On War and Leadership: The Words of Combat Commanders from Frederick the Great to Norman Schwarzkopf

By Owen Connelly | Go to book overview

III
Stonewall Jackson
(1824–1863)

THOMAS JONATHAN JACKSON was referred to by contemporaries as the “Napoleon of our War” (the American Civil War). His Shenandoah Valley Campaign was “extra-Napoleonic,” according to Colonel Claude Crozet, who had served under Napoleon.1 Jackson belongs in this anthology because his unorthodox leadership and repeated victories won him the blind devotion of his troops, and his operations are especially instructive for “small wars” such as those fought since 1945.

Jackson won the sobriquet “Stonewall” at the Battle of Bull Run or First Manassas (1861), where his brigade was first immovable and then led the assault that won the battle. Born in what is now West Virginia to a family of early Scots-Irish settlers, he was reared by a horseman uncle, who failed to see to his education. He made it through the United States Military Academy (West Point) by “all work and no play.” Commissioned in the artillery (1846), he almost immediately saw action in the Mexican War, where his heroism (see eyewitness account below) won him promotion to brevet major. He had once stopped 1,500 Mexican cavalry with two 6 pound cannons: “I opened up on them and with every fire we cut lanes through them… It was splendid.”2 The peacetime army frustrated him, however; he resigned to teach at the Virginia Military Institute.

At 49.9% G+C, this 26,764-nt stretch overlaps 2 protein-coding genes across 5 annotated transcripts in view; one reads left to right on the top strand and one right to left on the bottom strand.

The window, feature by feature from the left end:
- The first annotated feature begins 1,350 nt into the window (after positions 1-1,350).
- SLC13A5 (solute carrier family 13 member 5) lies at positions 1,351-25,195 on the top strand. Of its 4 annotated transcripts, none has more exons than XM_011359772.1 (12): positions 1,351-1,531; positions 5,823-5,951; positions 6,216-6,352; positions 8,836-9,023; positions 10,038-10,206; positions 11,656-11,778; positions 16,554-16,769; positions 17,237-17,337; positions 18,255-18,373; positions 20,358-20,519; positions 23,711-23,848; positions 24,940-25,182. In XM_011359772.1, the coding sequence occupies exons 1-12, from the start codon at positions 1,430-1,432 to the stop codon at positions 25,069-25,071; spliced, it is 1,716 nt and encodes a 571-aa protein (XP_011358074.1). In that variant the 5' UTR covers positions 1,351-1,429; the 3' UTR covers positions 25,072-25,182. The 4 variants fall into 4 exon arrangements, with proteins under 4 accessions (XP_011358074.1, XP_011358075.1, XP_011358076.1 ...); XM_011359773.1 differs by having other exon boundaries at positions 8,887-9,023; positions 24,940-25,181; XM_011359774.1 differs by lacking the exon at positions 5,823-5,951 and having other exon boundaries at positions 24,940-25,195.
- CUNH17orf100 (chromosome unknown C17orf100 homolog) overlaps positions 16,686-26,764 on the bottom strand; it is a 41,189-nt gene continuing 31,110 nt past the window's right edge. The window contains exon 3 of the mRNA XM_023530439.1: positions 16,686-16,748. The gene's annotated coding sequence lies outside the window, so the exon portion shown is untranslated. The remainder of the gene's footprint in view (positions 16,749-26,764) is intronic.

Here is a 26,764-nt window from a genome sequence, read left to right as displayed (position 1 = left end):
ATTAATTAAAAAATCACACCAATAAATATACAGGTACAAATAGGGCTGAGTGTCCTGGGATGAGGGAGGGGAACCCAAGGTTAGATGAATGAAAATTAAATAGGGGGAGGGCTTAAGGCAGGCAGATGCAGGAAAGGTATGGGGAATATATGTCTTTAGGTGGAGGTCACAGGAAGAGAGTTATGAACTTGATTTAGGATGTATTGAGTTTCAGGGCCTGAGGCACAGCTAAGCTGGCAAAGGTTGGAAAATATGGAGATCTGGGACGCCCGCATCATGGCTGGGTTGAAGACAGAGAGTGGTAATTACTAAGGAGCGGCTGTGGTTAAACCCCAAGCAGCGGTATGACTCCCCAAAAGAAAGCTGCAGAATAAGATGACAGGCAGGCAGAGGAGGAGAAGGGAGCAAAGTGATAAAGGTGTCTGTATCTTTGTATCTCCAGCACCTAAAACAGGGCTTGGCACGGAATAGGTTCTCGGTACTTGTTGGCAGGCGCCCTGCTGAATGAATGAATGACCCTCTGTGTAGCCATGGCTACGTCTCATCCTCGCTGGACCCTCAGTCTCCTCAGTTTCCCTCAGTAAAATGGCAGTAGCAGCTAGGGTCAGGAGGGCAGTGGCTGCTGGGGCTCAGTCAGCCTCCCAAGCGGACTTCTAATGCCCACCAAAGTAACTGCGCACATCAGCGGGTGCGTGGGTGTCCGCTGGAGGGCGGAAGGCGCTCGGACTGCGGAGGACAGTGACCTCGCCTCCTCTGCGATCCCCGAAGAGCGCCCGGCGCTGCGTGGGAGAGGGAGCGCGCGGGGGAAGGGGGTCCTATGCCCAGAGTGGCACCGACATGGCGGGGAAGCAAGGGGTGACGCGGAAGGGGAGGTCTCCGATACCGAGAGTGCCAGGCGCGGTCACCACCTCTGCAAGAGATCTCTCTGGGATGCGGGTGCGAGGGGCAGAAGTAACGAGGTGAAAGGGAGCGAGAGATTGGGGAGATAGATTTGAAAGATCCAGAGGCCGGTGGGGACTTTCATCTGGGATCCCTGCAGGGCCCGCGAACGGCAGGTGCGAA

When the Civil War began in 1861, he volunteered to serve in the Confederate Army to “protect God-fearing people of the South.” To him, the war was a religious crusade.3

He was made a colonel, then a brigadier general, CSA. At Bull Run he became the South’s first great hero, but wanted to follow up the victory: “Let me take my brigade and I’ll be in Washington tonight. We’ll take the White House. We’ll end it all.”4 Men vied to serve under “Old Jack,” despite his harsh discipline and eccentricities (wearing his battered Mexican War uniform, continually eating lemons, refusing to tell his subordinate generals his plans).5 He gained even greater fame for his Shenandoah Valley Campaign (March–June 1862), where he drove his “foot cavalry” relentlessly, day and night, but was always

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